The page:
Ultimately, it is likely that the T-14 and Abrams offer comparable performance—neither is likely to have insurmountable advantage over the other.
If tensions between Russia and the United States spill over into open warfare in Europe, the conflict would inevitably escalate into a nuclear war. But even during a potential World War III, there might be a gradual escalation into a nuclear Armageddon. In the unlikely scenario of a future conflict in the late 2020s for example in the vicinity of Kaliningrad, perhaps sparked by some sort of unintentional clash, Russian and American armor may square off against each other.
By the mid-2020s, the U.S. Army’s tank force will be dominated by the General Dynamics Land Systems M1A2 SEP v.4 Abrams main battle tank. Compared today’s SEP v.2 and the SEP v.3, which is just starting to be introduced, the SEP v.4 will have improved sensors, networking and protection. However, it will largely be similar to today’s Abrams.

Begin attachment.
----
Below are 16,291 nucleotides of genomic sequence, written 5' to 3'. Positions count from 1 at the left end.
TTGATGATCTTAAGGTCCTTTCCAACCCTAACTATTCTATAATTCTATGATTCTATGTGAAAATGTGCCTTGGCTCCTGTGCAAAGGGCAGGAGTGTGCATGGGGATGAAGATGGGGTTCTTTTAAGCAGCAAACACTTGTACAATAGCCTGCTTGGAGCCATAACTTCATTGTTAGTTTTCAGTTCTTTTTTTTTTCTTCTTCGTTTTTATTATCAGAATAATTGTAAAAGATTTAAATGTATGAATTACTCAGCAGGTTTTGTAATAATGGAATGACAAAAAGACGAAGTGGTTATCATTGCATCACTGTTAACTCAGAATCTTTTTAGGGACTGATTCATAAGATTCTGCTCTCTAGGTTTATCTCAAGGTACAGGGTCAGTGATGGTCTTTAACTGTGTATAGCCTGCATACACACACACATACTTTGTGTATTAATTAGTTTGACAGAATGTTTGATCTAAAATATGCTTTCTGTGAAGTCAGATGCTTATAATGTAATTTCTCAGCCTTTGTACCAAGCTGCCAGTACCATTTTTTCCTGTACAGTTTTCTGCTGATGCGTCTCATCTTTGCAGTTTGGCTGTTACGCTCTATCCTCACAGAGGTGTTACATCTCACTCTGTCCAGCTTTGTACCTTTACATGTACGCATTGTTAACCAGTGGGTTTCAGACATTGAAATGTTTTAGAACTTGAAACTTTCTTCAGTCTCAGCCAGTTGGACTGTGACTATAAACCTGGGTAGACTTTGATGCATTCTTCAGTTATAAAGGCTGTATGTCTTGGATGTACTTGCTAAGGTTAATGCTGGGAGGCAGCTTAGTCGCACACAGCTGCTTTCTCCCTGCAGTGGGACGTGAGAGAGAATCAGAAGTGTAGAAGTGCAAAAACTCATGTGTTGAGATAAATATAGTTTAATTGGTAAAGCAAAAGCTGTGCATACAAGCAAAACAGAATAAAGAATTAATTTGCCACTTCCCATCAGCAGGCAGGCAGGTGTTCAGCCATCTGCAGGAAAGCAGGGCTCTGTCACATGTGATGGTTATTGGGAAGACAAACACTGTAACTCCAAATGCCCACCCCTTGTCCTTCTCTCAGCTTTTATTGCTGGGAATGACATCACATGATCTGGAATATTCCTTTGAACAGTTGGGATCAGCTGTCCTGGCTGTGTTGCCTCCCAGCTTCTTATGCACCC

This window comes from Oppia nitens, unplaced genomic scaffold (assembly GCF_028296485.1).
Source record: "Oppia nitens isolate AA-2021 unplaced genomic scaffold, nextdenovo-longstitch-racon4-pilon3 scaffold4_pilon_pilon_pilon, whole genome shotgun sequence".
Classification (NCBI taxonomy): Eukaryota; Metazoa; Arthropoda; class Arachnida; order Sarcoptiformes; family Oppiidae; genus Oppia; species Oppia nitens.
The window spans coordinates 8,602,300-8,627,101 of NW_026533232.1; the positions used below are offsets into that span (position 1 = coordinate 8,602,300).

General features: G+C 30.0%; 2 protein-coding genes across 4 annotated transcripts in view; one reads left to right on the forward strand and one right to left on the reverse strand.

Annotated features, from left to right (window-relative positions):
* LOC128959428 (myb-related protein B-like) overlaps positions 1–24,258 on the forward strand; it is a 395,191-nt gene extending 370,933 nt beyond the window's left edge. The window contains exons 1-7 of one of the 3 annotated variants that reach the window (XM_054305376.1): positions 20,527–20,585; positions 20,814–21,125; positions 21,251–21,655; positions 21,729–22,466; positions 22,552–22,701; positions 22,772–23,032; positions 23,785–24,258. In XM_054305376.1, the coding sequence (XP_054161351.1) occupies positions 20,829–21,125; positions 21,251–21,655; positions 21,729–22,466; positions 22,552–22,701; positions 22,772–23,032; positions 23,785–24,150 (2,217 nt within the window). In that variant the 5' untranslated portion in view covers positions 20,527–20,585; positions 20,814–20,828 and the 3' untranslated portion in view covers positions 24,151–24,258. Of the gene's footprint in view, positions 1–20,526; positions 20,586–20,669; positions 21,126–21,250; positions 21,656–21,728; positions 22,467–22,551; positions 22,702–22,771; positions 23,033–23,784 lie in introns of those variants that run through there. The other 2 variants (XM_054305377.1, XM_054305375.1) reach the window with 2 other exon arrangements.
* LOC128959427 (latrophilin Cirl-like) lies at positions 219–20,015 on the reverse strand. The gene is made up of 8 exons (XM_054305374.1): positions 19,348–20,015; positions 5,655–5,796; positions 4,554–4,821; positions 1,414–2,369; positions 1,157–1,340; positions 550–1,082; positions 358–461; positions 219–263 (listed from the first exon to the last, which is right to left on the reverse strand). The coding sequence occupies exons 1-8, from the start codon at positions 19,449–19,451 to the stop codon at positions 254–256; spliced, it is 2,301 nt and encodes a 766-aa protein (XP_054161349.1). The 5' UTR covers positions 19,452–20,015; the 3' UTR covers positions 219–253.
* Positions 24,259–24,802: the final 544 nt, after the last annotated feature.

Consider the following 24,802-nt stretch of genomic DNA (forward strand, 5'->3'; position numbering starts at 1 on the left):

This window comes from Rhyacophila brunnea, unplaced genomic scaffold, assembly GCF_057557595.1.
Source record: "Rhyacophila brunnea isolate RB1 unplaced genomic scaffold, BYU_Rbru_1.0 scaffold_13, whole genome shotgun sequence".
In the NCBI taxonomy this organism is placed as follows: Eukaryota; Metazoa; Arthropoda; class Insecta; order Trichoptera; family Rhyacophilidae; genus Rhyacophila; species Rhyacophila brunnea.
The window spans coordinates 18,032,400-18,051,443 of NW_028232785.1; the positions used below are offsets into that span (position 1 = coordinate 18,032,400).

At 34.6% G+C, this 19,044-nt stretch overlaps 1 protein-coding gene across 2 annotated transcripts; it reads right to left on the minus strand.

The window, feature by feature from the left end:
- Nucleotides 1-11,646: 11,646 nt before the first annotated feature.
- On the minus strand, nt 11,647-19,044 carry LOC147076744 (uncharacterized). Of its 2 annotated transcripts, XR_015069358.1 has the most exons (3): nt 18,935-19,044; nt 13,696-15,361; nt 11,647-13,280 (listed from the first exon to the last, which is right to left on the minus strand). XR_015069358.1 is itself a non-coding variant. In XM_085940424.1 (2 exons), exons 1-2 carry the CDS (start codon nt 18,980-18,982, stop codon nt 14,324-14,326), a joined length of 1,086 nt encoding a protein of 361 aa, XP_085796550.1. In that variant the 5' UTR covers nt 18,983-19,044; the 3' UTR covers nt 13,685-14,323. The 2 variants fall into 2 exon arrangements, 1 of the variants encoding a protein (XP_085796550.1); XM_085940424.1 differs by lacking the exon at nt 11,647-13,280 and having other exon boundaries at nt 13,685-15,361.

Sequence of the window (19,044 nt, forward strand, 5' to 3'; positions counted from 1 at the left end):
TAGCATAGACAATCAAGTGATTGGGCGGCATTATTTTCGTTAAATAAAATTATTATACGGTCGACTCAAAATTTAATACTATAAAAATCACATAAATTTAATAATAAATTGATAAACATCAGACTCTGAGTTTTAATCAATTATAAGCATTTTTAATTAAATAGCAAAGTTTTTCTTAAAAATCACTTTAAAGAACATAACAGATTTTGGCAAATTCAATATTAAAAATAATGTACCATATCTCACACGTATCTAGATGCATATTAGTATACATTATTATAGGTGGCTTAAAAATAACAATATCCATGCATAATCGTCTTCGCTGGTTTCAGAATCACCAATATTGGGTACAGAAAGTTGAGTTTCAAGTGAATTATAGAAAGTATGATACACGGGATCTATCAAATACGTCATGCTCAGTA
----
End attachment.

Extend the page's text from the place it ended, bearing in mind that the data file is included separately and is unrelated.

The Russian ground forces, however, would likely be equipped with a mix of T-72B3Ms, T-80BVMs, T-90Ms and some number of T-14 Armatas. Of these, the most formidable on paper the T-14, which features advanced protection systems and an unmanned turret. It also offers excellent mobility.
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Captain Stefan Bühler, graduate engineer at the University of Applied Sciences, Explosive Ordnance Disposal Officer at the NBC-KAMIR Competence Center for the Swiss Armed Forces and Commander of Tank Squadron 12/1, argues that the T-14 offers a high power to weight ratio at roughly the same ground pressure. Thus, the 48-ton Armata should be much more maneuverable than the Abrams or the German Leopard 2 for that matter.